Friday, September 21, 2007

Celebrating Midsummer Juhannus at Palmquist Farm

The following article appeared in The Finnish American Reporter. We think you might enjoy it.

A surplus of sunshine ushered in summer on Thursday, June 21st. And by the next day, I was celebrating midsummer in little Finland. Well, Midsummer Juhannus at Brantwood, Wisconsin’s Palmquist Farm. The farm’s owners, Jim and Helen Palmquist, hosted a Finnish heritage celebration the weekend of June 22-24. And they warmly welcomed me. Even with German and Norwegian roots.

The Palmquists actually did more than welcome me; they adopted me. Jim claimed me as an honorary Finn, and with the help of Helen and the other guests, he gave me a crash course in being Finnish. I found that to be a true Finn I would need to do three things: eat, laugh, and sing.

In eating and laughing, I naturally fit in with my new family. Helen’s traditional Finnish meals, which included creamed rice with raspberry sauce, oven pancakes with maple syrup, and pulla bread, easily made their way to my stomach, and the guests’ stories and Jim’s jokes kept me entertained. My favorite joke went like this. How can you tell an extraverted Finn from an introverted Finn? Well, the introverted Finn looks at his feet when he talks to you, and the extraverted Finn looks at your feet when he talks to you. I just hoped there wasn’t a way to tell a tone-deaf Finn.

Guest Seppo Palmqvist made it difficult for me to keep my can’t-carry-a-tune secret. The first night I arrived, he handed me and the other guests copies of the lyrics to his favorite Finnish song, “Juhannus on Meillä Herttainen.” When Seppo raised his hands to assume the position of a choir director, I became terrified. Here I couldn’t sing, and I didn’t even know the words. I decided to demonstrate an aspect of the Finnish character— honesty— and warned them about my singing voice. But that didn’t get me off the hook. Seppo offered a great line: “There are no bad voices, only untrained voices.”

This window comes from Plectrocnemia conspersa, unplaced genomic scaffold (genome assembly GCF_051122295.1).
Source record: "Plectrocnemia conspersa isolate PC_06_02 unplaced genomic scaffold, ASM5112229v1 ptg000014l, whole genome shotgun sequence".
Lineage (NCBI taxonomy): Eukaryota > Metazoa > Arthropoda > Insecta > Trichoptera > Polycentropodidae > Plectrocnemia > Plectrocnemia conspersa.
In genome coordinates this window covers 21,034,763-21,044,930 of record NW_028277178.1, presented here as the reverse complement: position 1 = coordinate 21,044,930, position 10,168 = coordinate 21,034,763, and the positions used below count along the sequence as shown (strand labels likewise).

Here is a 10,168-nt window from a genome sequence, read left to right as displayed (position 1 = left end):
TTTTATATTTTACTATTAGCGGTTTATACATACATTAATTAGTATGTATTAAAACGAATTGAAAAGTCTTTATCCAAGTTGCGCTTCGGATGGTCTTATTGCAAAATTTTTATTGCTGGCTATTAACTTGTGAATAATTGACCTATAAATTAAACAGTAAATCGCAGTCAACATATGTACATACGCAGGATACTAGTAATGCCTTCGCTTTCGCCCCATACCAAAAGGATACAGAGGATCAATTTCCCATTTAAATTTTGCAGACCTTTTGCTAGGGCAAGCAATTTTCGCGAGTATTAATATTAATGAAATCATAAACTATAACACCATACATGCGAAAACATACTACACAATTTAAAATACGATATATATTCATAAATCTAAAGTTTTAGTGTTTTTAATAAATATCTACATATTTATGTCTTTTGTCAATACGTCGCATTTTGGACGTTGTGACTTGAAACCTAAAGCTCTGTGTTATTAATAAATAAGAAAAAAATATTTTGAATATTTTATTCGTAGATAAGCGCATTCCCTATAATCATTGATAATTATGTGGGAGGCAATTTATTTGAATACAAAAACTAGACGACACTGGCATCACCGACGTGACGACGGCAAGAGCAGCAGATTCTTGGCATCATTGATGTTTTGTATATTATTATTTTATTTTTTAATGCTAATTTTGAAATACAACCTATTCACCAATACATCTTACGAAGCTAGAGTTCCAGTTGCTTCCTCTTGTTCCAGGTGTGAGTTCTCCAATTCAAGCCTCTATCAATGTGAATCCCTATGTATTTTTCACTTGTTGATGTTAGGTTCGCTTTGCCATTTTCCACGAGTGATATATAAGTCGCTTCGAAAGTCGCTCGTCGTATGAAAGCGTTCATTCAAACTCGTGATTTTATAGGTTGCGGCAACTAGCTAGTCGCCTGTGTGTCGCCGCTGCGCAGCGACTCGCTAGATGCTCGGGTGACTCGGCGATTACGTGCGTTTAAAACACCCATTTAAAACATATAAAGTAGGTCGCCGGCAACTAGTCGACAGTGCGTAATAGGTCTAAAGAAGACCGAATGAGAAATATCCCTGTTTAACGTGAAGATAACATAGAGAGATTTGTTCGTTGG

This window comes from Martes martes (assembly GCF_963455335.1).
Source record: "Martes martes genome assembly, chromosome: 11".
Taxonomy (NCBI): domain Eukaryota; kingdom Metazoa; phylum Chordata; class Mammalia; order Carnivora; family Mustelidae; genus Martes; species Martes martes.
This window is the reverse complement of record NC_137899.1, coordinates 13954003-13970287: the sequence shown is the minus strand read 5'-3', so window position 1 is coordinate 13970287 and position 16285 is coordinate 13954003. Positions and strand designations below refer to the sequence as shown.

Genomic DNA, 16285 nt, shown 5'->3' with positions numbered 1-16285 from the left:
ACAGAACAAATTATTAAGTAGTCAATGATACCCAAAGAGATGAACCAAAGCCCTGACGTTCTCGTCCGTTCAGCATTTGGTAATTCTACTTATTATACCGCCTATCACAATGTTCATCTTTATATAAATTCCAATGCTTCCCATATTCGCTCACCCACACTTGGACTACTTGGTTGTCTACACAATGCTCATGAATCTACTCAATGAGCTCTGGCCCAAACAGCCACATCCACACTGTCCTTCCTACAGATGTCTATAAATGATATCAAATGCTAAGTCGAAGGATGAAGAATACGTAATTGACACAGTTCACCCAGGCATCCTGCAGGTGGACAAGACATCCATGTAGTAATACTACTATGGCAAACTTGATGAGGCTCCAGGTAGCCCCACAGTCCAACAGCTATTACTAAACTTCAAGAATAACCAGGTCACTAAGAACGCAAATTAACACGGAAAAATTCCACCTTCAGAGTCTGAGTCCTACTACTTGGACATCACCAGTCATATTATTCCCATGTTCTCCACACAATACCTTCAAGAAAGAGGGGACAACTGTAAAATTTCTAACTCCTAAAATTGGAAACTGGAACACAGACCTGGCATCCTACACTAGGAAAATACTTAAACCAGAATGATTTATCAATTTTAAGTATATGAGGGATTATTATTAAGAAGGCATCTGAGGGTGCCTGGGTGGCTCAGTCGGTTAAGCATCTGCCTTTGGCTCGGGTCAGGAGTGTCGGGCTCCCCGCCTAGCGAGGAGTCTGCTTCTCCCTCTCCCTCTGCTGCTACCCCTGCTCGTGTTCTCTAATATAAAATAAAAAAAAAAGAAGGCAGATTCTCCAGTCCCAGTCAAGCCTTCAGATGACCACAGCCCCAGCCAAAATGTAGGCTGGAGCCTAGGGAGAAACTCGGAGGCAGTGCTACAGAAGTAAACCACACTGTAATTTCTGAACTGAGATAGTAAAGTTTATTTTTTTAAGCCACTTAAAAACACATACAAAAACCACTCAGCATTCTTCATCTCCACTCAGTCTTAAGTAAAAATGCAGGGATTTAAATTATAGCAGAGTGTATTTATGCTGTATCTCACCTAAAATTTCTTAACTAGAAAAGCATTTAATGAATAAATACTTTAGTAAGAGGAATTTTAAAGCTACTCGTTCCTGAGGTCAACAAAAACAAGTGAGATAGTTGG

While I appreciated the unconditional acceptance, I’m thankful the Midsummer celebration consisted of more than a sing-a-long. Two horses were nice enough to chauffeur me around the farm in a wagon as if I were Laura Ingalls Wilder and not the city girl I am. I got to showcase my hair-braiding ability, developed through the continuous styling of Barbie doll hair as a child, during Helen’s baking demonstration on pulla. At the nearby Knox Creek Heritage Center, five buildings and a diversity of artifacts, documents, and photographs taught me a tangible history lesson. By petting a fur hunting coat and paging through tattered school books, I encountered people from the past.

When I needed some quiet time, there was the wood-burning sauna, which I learned to be a Finnish staple. Guest Ellen Palmqvist compared sitting in the sauna to going to church, both experiences capable of bringing peace and rest. Thankfully, I was warned that too great a desire for peace could leave me a golden brown. Turn me, the baker, into the dough.

The truth is Palmquist Farm charmed me. Now, back in the Twin Cities, I find myself hoping to wake to the sound of croaking bullfrogs rather than blaring alarm clocks. I find myself wanting a morning walk past buffalo and barns instead of cars and condos. I’m a 21-year-old with old-fashioned tendencies, and so the Midsummer Juhannus celebration at the farm definitely agreed with me. I’ll have to make it back for next year’s celebration It was refreshing to be with people who really understand their heritage.

Ai häd a plessnt tuim.
Kari Schuetz, St. Paul, MN